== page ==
The American Association of Diabetes Educators (AADE) recently accredited the Emory Latino Diabetes Education Program (ELDEP) -- the first nationally accredited all-Spanish diabetes education program.
"For African Americans, Latinos, Asians and Native Americans - one of the causes of diabetes is genetic, but there is a big part that's environmental," says Amparo Gonzalez, RN, BSN, CDE, senior research coordinator, Division of Endocrinology, Emory University School of Medicine, director of the Emory Latino Diabetes Education Program and current president of American Association of Diabetes Educators. "The rate of diabetes is high in all minority populations."
The program holds weekly education sessions entirely in Spanish at the Grady Diabetes Clinic, Grady's International Medical Clinic and at the North DeKalb satellite neighborhood clinics of the Grady Health System. Other classes are held at the Northwest Georgia Medical Center in Gainesville. Plans are currently underway to add classes at North Fulton Regional Hospital.
Diabetes is a chronic disease that affects the body's ability to use blood sugar for energy. The main types include type 1 diabetes, type 2 diabetes and gestational diabetes. Symptoms may include increased thirst and urination, blurred vision and fatigue. Left untreated, diabetes can lead to serious complications, such as blindness, kidney damage, cardiovascular disease and lower-limb amputations.
Diabetes affects nearly 24 million people in the United States, according to the American Diabetes Association. Each year about 1.3 million people ages 20 or older are diagnosed with diabetes and that number is on the rise especially for minorities.
In the United States alone, more than six million people are unaware that they have diabetes, according to the American Diabetes Association. Experts at the Centers for Disease Control and Prevention expect diabetes to affect more than 48 million people nationally by 2050.
With such dismal statistics, the Emory Latino Diabetes Education Program is hoping to reverse the trend in one of the fastest growing and affected populations.
In March 2006, with the help of a two-year, $150,000 grant from the Healthcare Georgia Foundation, Emory's Latino Diabetes Education program began developing a culturally sensitive, community-based diabetes education program targeting Latinos in metro Atlanta and throughout the state of Georgia.
"Culture is what you've learned, it's who you are," notes Gonzalez. "If you have to deal with a chronic illness and then you have to change the way you've learned to do things, but still work in the context of who you are, it can be challenging.
"We have accredited five of our sites and we will be expanding our program," says Gonzalez. "Our classes were developed in Spanish and are taught in Spanish by Latina healthcare professionals. That's where the success of our program comes from."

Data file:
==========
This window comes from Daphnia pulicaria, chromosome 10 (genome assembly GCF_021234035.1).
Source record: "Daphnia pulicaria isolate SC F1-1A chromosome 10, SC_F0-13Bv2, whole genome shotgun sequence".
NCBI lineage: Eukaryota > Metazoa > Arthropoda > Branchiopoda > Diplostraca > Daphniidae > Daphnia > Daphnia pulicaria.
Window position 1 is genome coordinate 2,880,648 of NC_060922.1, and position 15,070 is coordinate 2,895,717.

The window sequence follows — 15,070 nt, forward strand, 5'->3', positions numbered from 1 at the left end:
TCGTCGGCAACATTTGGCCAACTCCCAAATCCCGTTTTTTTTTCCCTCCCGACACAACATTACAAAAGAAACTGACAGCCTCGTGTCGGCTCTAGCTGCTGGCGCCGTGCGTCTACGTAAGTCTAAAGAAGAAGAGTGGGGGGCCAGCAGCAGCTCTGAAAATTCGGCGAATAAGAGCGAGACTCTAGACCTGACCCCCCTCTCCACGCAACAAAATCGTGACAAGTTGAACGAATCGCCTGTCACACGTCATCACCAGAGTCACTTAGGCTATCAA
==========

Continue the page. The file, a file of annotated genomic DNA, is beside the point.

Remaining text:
Driven by research, healthcare education and patient health empowerment ELDEP is targeted to help control Type 2 diabetes in Latinos - the most common form of the disease by educating patients about the importance of a balanced diet, exercise, insulin, monitoring blood glucose and medication. About 90 percent to 95 percent of people with diabetes have type 2 -- the type that is associated with older age, obesity, family history of diabetes, previous history of gestational diabetes, physical inactivity and ethnicity.
Patient progress is monitored with follow-up classes called Clubes de Diabetes -diabetes club meetings. Gonzalez describes them as very social in nature and include short information lectures and an opportunity for group interaction.
ELDEP also offers a CME/CEU program for health professionals "This program is good for healthcare professionals, for physicians, nurses and anyone who works in the diabetes team that is seeing Spanish speaking patients with diabetes to know that our program exists and that they can send their patients here," says Gonzalez. "We're seeing really great results and we're really making a difference in patient's lives. We're helping people find physicians. They come to us and they haven't seen a doctor forever. Some are still getting their medications from Mexico. We're able help connect them with different resources within the community -- and then they can start being able to take care of their diabetes."
Thus far the Emory Latino Diabetes Education Program has been administered to almost 600 Latino patients in Georgia. Gonzalez and her team hope that's just the beginning. "There's a lot of work to be done, we're doing it, and we're getting there," she emphasizes.
For more information about the Emory Latino Diabetes Education Program, please call (404) 778-1697
About American Association of Diabetes Educators AADE
Founded in 1973, AADE was created by and for diabetes educators. As a multidisciplinary professional association, AADE represents and supports the diabetes educator by providing members the resources to stay abreast of the current research, methods and trends in the field and by offering opportunities to network and collaborate with other healthcare professionals.